The point being that "last man standing" isn't necessarily a measure of how successful a species is, either.
It would be kind of crazy if we discovered that Venus and Mars had life. That would suggest that some of the Earth-like exoplanets should have life on them.
Question is... does that level of phosphine require the microbes to be still existent today? Maybe they existed back in the days and Venus was a more habitable planet for microbial life in these times?
I mean, life on earth neraly extinguished itself when these cyano-algae started exhaling oxygen en masse...
Sure. But then, I'm questioning the idea measuring how "successful" a species is. There's a value judgement in that. But their existence is really just the result/part of a natural process, right? So's a tropical storm. I suppose that means we should have discussions on which hurricane is more successful?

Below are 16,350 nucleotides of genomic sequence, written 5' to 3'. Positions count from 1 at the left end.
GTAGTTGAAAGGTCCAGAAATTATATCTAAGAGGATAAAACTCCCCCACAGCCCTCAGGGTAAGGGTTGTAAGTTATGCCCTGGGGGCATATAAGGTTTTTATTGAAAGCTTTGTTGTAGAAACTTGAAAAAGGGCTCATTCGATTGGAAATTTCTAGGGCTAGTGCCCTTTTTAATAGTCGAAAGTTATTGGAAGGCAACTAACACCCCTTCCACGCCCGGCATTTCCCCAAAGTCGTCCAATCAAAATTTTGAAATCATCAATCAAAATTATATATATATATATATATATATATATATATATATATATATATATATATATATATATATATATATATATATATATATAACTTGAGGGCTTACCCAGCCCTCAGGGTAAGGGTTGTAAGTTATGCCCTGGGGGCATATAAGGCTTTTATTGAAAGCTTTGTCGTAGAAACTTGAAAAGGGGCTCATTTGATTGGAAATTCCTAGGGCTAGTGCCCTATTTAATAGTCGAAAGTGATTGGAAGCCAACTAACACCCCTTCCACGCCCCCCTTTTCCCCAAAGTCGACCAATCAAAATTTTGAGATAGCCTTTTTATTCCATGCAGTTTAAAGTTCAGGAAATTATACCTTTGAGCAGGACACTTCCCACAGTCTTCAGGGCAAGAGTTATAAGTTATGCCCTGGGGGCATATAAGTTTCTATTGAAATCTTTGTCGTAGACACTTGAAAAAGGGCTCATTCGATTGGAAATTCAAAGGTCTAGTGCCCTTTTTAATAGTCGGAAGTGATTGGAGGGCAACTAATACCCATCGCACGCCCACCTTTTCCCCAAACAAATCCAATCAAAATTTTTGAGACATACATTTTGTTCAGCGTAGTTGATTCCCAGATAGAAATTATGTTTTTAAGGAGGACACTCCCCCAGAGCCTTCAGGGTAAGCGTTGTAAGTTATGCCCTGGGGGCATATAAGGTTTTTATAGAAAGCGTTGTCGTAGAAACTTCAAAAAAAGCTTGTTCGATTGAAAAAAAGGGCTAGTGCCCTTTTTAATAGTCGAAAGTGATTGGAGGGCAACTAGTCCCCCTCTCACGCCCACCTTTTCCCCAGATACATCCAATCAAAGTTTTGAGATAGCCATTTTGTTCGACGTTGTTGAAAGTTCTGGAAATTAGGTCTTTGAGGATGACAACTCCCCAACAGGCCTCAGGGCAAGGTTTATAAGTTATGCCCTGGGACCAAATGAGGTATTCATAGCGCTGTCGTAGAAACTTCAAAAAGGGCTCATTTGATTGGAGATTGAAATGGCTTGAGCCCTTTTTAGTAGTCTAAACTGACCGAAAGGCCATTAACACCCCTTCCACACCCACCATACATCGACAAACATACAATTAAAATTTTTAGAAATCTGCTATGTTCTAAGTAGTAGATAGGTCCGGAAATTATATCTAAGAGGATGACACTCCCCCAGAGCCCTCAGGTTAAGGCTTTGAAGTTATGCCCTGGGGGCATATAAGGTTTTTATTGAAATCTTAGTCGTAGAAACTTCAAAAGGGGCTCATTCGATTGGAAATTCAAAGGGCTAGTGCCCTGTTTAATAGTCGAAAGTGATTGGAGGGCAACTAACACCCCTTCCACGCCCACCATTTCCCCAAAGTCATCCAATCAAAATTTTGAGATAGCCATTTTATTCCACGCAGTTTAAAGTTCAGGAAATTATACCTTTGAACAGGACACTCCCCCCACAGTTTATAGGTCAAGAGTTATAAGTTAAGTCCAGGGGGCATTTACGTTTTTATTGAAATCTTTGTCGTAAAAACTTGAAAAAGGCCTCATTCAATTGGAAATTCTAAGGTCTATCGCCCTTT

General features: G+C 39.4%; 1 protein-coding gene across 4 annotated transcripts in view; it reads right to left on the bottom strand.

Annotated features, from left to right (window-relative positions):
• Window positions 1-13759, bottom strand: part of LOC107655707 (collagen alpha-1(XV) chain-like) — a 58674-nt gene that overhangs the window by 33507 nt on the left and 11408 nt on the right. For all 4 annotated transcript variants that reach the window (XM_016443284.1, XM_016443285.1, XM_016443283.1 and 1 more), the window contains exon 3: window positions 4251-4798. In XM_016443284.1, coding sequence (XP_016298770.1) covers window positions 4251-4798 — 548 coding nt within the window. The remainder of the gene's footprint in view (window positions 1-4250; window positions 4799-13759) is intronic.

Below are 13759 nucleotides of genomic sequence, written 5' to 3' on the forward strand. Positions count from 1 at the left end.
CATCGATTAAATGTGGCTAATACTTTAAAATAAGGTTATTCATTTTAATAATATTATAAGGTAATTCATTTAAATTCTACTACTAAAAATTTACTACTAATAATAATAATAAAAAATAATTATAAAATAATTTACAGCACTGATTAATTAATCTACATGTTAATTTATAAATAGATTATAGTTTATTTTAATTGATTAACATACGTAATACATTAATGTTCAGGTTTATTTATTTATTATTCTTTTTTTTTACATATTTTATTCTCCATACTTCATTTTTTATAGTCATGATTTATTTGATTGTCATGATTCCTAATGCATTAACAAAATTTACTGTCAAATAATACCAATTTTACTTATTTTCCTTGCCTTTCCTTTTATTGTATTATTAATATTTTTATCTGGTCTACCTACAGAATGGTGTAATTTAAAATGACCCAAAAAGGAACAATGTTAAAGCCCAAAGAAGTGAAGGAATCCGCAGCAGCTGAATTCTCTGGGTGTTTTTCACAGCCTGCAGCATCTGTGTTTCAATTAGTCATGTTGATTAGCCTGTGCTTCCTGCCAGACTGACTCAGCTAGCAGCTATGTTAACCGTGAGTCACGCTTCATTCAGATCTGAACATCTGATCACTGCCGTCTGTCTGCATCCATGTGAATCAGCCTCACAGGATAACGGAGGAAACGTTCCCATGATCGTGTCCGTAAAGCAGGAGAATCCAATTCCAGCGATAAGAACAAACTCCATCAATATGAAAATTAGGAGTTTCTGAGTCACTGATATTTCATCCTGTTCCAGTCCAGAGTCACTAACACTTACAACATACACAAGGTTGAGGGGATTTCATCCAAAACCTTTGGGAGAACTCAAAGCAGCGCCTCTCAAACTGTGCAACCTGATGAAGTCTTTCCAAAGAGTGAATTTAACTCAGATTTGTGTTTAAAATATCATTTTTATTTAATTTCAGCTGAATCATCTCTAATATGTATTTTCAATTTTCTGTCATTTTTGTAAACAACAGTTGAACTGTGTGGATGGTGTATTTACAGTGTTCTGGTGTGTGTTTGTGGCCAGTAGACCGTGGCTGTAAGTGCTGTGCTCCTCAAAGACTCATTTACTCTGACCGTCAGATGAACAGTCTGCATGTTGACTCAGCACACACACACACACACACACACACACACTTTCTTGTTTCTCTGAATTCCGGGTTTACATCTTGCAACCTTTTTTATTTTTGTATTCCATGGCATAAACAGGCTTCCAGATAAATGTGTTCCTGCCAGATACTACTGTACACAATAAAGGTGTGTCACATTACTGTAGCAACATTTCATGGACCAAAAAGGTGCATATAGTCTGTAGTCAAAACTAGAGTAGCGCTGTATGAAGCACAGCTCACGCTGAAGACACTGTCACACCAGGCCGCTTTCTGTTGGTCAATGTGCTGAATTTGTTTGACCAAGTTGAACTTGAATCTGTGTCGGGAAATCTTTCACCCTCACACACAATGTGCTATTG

If you want to compare two species on some metric, that's fine. But just name the metric, rather than obfuscate it as "success". "Success" is a concept devised for humans to sort out their ridiculous social hierarchies.
Length of "reign."
Yeah. The current reaction in most media sources seems to be cautious enough, but I could see some jumping to conclusions, like they did with that "alternate dimension discovery" earlier this year.
OK, this is weird. I have worked in astroparticle physics from time to time, so I keep up reasonably well with the scientific literature, and I've been quite aware of the ANITA neutrino experiment. But I totally missed that some places in the mainstream press were saying that it was evidence of a backward universe!Yeah. The current reaction in most media sources seems to be cautious enough, but I could see some jumping to conclusions, like they did with that "alternate dimension discovery" earlier this year.
I don't know about the phosphine, but I'm guessing most of the missing sodium fluoride is going into Venusian toothpaste and municipal water supplies. . . which relies on the industry theory.Phosphine in the upper atmosphere of Venus. The scientists so far can't come up with a way of having that much phosphine without microbial life or industry (and they're ruling out the latter!)